In the end, I had the tremendous intuition (or blind luck) to take the full ride and went on to have the four happiest years of my life at UNC. I earned tens of thousands of dollars in additional scholarships that allowed me to travel to Guatemala, South Korea, China, and Egypt as an undergraduate. I also worked two part-time jobs and graduated with substantially more money than when I enrolled. I was incredibly lucky.
After graduation, I landed a management consulting job at IBM in New York City, but my pesky international inclinations drove me overseas after two years. I was able to quit and find a better fit, I now realize, because I was not in debt and the habits I gained as a penurious 15-year-old turned a NYC salary into a well-endowed savings account. I’ve since been able to build a writing and coaching business by floating myself on that “freedom fund,” and I even took a break to spend 14 months traveling the world this year.
All of this is more or less the result of a decision I made at 17, with little awareness of how much it would define the first decade of my professional life in such a positive way.
The Alternatives and Way Forward
My message is simple: High school students, parents, and young professionals considering graduate school should be extremely wary of going into debt.
Sometimes, especially for students from lower income levels, there isn’t much choice. If you have to take out a loan to get an education, I won’t tell you not to. But if there’s a viable choice that’s less expensive, go for that. If you have top marks, try for a scholarship. If you can study and work at the same time, do that. Educate yourself on predatory loan companies and practices, as well. Studying overseas is also an attractive option, and there are many top universities in Europe and Asia that offer a great education at a low or nonexistent cost for American students.
We’re entering into age where technology has changed the playing field, and your personal brand, experience, personality, network, and drive are becoming almost as important as the degrees that set you back a decade in loan repayments. Nevertheless, the value of a college degree is still high, so while it’s clearly important to get an education, it’s essential to consider the most practical way of financing it.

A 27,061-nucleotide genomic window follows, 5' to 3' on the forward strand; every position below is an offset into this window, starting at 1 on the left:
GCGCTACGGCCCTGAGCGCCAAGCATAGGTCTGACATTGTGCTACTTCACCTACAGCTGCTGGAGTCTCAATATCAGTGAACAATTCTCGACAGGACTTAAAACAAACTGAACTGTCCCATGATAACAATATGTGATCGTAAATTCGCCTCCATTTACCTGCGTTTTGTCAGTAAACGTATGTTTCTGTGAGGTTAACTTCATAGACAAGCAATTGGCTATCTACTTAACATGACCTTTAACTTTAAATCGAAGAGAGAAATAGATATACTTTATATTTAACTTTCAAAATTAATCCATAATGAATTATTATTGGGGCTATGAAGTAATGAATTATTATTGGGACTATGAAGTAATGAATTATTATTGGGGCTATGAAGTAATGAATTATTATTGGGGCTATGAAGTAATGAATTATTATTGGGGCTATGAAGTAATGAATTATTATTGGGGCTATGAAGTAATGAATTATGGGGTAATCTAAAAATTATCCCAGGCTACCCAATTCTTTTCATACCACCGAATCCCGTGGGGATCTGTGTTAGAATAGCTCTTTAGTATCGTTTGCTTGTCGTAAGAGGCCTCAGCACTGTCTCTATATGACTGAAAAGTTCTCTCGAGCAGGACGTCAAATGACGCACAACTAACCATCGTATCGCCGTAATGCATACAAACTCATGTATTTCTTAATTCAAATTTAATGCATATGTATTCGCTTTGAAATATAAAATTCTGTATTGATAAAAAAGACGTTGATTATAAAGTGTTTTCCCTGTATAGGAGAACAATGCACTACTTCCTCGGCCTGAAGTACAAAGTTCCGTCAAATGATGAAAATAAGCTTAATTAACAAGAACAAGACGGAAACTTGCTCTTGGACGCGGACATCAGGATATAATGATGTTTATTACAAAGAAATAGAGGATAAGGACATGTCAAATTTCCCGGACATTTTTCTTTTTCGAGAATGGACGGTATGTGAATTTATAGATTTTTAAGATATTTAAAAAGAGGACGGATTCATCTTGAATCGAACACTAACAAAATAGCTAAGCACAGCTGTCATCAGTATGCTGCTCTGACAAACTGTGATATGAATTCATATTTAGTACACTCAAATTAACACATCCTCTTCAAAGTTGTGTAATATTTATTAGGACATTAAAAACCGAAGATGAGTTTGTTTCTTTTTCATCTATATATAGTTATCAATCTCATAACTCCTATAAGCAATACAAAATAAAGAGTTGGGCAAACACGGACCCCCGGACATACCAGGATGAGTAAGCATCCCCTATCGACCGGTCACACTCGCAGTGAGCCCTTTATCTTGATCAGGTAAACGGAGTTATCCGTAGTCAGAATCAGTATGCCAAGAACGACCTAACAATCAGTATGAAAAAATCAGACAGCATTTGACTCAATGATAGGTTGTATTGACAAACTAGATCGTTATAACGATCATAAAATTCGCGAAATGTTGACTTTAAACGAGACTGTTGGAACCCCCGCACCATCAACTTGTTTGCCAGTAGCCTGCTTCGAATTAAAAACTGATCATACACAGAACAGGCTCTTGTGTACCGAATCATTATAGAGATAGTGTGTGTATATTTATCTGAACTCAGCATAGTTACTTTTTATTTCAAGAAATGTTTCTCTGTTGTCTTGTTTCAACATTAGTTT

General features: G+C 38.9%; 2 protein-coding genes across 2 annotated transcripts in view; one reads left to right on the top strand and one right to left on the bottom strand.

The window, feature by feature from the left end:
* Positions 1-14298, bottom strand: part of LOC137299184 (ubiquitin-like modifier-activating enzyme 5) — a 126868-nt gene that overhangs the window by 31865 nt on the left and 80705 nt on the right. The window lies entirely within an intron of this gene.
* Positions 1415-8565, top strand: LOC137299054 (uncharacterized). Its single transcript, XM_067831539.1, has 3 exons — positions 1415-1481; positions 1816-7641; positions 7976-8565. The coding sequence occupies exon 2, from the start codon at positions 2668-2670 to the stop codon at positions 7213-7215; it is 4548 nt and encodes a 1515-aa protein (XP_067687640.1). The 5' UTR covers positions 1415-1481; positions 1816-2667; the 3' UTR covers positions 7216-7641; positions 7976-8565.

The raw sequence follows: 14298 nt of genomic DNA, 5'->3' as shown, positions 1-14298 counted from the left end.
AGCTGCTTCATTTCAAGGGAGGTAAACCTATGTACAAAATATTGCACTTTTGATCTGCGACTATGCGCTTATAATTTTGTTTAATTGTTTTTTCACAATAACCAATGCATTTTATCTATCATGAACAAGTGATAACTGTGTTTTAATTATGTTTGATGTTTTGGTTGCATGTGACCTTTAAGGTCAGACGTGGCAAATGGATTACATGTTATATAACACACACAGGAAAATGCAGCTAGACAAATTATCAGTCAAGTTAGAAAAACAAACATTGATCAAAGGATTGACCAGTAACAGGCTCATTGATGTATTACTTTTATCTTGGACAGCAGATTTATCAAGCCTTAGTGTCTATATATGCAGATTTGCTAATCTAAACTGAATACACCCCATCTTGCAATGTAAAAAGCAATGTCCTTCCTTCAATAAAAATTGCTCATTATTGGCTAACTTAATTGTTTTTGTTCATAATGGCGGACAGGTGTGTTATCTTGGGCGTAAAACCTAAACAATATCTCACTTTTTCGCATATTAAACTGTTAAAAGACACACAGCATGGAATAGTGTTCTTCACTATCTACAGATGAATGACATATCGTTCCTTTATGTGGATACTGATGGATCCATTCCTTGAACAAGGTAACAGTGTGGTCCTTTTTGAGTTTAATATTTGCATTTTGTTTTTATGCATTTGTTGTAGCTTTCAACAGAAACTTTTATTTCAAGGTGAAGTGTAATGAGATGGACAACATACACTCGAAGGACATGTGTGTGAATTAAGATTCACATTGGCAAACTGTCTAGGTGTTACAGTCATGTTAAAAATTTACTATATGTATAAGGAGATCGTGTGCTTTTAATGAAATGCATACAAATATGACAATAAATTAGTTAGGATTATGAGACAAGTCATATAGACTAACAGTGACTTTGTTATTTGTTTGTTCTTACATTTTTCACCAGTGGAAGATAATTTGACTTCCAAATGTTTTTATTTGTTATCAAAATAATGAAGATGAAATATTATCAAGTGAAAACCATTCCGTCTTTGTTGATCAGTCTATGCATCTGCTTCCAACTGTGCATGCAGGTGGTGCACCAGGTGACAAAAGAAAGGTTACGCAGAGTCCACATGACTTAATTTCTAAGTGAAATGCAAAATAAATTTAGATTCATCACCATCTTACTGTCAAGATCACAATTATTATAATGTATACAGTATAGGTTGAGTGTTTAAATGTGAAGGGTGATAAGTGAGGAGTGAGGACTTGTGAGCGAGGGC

Fortunately, the start-up world has also taken note of the debt crisis and companies like WeFinance, SoFi, Gradifi, Student Loan Hero, Student Loan Genius, and Common Bond (just to name a few) are innovating the student loan model in a very positive way. WeFinance allows people to crowdfund their loans, and Gradifi and Student Loan Genius encourage employers to help employees pay off debt as part of their benefits programs.
But private sector solutions are still limited in the face of a large scale policy gap. Until the system changes and catches up with how much of the rest of the industrialized world provisions higher education, the best thing we can do is change our own behavior. We vote with our dollars in America, and we can decide that the freedom to start our professional lives on our own terms is worth more than the name of a prestigious institution on our resume. We’ll become educated, but we’ll do it with a very acute understanding of the consequences of how we fund it.
Parents, students, and graduates, we also have to write to our congressmen and senators, join rallies against student debt and the rapidly rising cost of higher education, and advocate for student loan forgiveness programs. We must keep this issue on the forefront of the political agenda because placing the burden of financing a corporatized university system on the shoulders of our youth stifles the economy, hinders innovation, undermines American freedoms, inhibits individual happiness, and reduces collective well-being.